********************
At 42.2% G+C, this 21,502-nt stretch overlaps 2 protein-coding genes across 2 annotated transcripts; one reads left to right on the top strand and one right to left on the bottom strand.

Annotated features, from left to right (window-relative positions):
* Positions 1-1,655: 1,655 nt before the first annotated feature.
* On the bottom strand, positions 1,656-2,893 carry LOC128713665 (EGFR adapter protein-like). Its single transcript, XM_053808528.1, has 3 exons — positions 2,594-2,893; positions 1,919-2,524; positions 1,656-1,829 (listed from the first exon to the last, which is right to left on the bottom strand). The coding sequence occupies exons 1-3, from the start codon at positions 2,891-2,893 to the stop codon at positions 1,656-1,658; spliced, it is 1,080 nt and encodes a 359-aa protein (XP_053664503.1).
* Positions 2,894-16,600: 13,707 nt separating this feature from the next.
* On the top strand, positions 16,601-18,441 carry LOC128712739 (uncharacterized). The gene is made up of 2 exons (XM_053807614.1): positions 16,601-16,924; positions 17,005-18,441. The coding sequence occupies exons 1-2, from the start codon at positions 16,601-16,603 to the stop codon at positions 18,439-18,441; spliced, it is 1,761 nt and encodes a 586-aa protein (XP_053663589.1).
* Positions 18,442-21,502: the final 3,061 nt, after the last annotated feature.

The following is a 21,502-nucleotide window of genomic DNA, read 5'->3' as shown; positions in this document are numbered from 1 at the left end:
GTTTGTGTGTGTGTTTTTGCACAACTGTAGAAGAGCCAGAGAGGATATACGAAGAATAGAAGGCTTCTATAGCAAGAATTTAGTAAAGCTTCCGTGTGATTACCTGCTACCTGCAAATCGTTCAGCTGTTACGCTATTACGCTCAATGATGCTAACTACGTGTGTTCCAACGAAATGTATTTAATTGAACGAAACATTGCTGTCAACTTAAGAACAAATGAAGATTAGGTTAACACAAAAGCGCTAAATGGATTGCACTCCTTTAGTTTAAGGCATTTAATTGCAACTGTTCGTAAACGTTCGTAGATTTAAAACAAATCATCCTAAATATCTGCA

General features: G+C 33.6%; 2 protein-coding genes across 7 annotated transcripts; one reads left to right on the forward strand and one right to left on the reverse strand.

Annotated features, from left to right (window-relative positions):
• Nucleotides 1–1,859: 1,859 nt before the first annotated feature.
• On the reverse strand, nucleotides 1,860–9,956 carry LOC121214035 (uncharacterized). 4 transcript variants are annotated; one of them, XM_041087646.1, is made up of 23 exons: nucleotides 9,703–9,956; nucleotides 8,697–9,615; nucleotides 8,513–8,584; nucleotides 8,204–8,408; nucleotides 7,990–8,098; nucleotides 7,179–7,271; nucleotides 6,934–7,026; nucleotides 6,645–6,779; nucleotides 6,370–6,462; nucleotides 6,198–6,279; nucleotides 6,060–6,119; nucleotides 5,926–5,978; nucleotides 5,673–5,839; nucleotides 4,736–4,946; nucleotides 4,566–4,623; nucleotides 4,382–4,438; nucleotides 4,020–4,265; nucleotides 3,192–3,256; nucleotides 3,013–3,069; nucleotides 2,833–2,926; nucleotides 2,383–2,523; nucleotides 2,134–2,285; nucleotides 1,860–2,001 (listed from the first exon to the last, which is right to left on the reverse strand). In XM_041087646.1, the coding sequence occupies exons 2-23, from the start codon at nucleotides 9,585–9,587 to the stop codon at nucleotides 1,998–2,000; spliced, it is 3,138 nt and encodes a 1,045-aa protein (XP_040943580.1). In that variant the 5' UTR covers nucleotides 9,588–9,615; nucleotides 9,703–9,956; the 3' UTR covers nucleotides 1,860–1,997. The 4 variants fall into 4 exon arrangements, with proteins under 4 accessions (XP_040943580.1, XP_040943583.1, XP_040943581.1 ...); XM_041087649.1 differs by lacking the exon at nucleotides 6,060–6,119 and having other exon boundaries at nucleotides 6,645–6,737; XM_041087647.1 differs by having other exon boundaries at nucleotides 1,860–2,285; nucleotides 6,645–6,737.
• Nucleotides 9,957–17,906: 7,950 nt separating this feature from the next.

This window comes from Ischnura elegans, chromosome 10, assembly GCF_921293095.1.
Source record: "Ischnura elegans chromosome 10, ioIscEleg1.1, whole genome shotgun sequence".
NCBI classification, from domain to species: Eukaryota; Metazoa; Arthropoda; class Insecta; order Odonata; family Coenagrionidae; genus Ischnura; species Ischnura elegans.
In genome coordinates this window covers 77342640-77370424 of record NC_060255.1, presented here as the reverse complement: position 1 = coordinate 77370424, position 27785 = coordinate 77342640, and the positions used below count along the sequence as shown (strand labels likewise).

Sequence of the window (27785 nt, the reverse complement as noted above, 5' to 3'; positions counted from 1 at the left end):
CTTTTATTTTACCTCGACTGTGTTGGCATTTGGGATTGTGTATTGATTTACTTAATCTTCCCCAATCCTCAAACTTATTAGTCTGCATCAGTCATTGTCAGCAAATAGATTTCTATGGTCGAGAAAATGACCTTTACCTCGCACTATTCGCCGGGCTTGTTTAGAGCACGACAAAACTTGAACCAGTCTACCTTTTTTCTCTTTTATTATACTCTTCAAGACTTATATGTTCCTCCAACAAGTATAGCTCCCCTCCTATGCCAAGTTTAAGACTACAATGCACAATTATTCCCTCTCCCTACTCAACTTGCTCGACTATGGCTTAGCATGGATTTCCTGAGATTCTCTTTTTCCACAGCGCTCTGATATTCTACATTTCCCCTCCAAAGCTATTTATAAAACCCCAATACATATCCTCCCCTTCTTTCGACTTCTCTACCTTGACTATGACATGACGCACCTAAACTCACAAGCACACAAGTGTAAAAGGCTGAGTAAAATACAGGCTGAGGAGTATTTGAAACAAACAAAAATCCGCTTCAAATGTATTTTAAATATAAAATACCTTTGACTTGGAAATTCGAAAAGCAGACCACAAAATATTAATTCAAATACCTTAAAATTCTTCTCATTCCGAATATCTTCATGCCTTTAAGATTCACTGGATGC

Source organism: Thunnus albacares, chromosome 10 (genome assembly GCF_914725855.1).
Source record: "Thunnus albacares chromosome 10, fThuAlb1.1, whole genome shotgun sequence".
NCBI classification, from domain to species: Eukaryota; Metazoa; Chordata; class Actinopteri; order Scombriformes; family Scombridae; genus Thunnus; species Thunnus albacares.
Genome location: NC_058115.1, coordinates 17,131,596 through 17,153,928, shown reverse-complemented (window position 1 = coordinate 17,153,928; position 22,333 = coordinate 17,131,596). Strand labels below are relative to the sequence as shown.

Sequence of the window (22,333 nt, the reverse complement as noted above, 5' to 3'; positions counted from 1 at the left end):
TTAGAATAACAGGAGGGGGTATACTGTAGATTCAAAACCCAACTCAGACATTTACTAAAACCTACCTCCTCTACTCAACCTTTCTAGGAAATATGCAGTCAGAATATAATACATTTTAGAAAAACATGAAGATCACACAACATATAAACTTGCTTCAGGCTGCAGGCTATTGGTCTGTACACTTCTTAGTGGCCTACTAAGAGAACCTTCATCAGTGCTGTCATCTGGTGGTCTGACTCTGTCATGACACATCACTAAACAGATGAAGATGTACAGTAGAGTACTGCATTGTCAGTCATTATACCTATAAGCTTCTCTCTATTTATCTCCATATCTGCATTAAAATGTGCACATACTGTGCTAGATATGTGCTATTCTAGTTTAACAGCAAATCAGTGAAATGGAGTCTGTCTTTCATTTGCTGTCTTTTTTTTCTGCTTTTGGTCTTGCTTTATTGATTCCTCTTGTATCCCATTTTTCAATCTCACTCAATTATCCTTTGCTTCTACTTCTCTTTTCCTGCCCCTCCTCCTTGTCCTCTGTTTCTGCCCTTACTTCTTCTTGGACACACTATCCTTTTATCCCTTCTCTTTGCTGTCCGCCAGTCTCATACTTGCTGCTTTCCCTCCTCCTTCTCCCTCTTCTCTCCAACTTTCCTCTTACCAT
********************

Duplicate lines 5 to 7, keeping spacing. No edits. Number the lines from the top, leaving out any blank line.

* Positions 2,894-16,600: 13,707 nt separating this feature from the next.
* On the top strand, positions 16,601-18,441 carry LOC128712739 (uncharacterized). The gene is made up of 2 exons (XM_053807614.1): positions 16,601-16,924; positions 17,005-18,441. The coding sequence occupies exons 1-2, from the start codon at positions 16,601-16,603 to the stop codon at positions 18,439-18,441; spliced, it is 1,761 nt and encodes a 586-aa protein (XP_053663589.1).
* Positions 18,442-21,502: the final 3,061 nt, after the last annotated feature.